Print Story Taking the Fifth
By TheophileEscargot (Mon Aug 14, 2017 at 12:14:54 AM EST) Reading, MLP, Watching, Me, Museums, Theatre (all tags)
Reading: "Cabin Fever", "The Obelisk Gate". Watching. Museums. Me. Theatre. Links.

What I'm Reading
Cabin Fever by Mandy Smith. Autobiography of a former Virgin Airlines flight attendant. Tries very hard to be raunchy: that's more entertaining in the second half when she's single than the first when she's basically just in a normal relationship with a long-term boyfriend.

Basically they did a lot of partying, sometimes with other staff, sometimes with celebrities as a group of Virgin stewardesses was always in demand at parties. Overall, mildly entertaining but doesn't have any really astonishing revelations.

What I'm Reading
The Obelisk Gate by N.K. Jemisin. Sequel to the fantastic "The Fifth Season", the next volume is out in a few days.

The trilogy has a continuing plot and doesn't make any concessions to not remembering the first volume. Definitely don't start here. It's hard to describe the plot without spoilers, but the tantalizing mysteries of the first book are explained here in a way I thought was satisfying.

As with the first there's some fairly traumatic stuff going on: a big theme of the book is dysfunctional and abusive families with the overall plot mirroring the characters' stories. It's a bit of a tough read for a parent.

I thought it was well up to the standards of the first. Even though the characters are in one place rather than travelling, I thought the politics of the city kept it interesting.

On the basis of the first two books, this is one of the best SF/fantasy series I've read in years.

Author interview.

What I'm Watching
Valerian and the City of a Thousand Planets. Science fiction epic by "The Fifth Element" director Luc Besson; light, fast and visually imaginative in the same way. I thought it was a lot of fun. Definitely worth seeing in 3D if you can.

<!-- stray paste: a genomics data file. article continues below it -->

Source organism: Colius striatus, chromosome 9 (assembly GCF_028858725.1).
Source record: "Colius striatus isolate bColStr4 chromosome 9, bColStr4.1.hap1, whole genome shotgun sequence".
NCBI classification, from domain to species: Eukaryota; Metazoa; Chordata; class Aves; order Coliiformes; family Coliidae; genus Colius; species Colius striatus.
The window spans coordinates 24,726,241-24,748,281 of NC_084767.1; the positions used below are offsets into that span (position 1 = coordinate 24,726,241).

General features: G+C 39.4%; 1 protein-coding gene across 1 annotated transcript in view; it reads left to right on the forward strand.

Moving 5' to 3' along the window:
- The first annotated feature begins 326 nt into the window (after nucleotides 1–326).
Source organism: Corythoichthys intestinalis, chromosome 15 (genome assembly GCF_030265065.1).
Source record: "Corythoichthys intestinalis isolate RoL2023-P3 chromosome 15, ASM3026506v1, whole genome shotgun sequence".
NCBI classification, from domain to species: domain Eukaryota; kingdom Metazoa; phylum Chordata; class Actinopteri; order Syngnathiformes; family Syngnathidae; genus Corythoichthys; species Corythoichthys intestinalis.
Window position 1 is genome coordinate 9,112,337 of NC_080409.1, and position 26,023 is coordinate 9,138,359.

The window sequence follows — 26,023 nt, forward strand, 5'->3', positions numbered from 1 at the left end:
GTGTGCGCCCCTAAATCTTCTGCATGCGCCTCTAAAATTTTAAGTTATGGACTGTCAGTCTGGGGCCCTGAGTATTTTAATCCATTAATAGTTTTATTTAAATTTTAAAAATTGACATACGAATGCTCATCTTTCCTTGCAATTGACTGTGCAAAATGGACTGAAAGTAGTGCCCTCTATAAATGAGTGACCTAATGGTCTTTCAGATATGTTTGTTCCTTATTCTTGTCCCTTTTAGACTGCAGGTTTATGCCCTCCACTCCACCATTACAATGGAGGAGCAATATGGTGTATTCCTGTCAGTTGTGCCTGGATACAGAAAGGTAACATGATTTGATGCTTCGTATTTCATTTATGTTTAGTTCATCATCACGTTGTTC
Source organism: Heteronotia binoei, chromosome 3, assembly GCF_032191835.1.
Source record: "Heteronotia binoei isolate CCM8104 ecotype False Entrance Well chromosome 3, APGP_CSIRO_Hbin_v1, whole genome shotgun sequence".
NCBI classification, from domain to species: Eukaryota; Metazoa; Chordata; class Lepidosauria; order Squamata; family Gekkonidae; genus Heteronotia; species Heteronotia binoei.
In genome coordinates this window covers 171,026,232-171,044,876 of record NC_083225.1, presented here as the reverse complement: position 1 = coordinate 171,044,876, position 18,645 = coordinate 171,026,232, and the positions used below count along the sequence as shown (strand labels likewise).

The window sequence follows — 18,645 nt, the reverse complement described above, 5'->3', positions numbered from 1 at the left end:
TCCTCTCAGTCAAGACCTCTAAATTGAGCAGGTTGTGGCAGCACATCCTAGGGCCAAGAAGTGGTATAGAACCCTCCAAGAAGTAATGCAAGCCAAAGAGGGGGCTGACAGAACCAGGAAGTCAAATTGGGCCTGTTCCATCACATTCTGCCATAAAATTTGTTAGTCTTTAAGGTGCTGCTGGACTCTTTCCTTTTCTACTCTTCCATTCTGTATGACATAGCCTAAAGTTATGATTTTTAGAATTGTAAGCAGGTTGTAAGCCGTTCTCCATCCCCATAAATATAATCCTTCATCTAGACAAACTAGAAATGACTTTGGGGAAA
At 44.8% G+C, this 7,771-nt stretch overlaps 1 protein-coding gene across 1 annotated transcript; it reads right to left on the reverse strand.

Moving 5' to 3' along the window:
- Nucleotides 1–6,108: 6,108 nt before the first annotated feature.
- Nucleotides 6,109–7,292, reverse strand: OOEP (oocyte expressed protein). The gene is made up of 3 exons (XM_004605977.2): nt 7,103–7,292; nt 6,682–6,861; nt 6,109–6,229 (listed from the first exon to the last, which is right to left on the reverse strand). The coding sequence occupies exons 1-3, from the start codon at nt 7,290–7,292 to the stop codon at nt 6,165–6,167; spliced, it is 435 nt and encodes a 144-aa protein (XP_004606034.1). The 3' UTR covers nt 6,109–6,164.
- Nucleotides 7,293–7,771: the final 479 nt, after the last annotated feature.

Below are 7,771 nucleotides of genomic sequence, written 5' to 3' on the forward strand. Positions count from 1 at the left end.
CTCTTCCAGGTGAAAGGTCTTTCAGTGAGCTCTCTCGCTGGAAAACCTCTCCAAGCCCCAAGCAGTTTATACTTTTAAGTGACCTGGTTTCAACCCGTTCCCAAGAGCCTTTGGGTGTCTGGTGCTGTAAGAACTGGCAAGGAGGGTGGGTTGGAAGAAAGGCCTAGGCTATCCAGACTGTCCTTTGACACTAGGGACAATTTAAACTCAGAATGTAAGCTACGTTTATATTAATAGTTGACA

Had a week's holiday in Germany, staying with my wife's mother. Was OK. Did a bit of walking in the countryside, as far as the toddler could go. Had a few day trips, to Heidelberg, a nearby castle, Frankfurt Zoo. Weather was good. Bit stressful trying to stop the toddler destroying or hurting himself in a non-child-safe house. I don't speak German and my mother-in-law doesn't speak english, which probably makes things more harmonious than otherwise.

Weight loss is going OK, kept up the same rate during the holiday. Another couple of weeks and I should be able to go back to maintenance.

Took a day off and actually went to some exhibitions, just like in the old days.

Giacometti at Tate Modern was fantastic. He's best known for his tall knobbly sculptures of walking people: they look a lot more impressive in real life, some of them taller than life. But there's also a lot of diversity: some semi-realistic portrait heads, experiments in tiny sculptures, a kind of very simple black bas-relief landscape of a woman and a river. Liked this a lot.

Soul of a Nation: Art in the Age of Black Power at Tate Modern also had some intriguing stuff, like the brightly coloured landscapes, also a lot of energetic protest art.

Also saw Places of the mind: British watercolour landscapes 1850–1950 at the British Museum. As usual with their selections from their vast watercolour collection there's some good stuff, especially the wartime landscapes. A few big names in there too.

There's a puppet theatre barge moored not too far away from us along the river, so took the toddler there to see The Hare and the Tortoise and other stories, some stories from Aesop.

It was an "open" performamance for three years plus, with some house lights up and talking allowed, which was useful since though the toddler loved it he did like to give a running commentary. "The spider's making a web. Well done spider!", "The monkey is standing on his head! Now he's back to normal".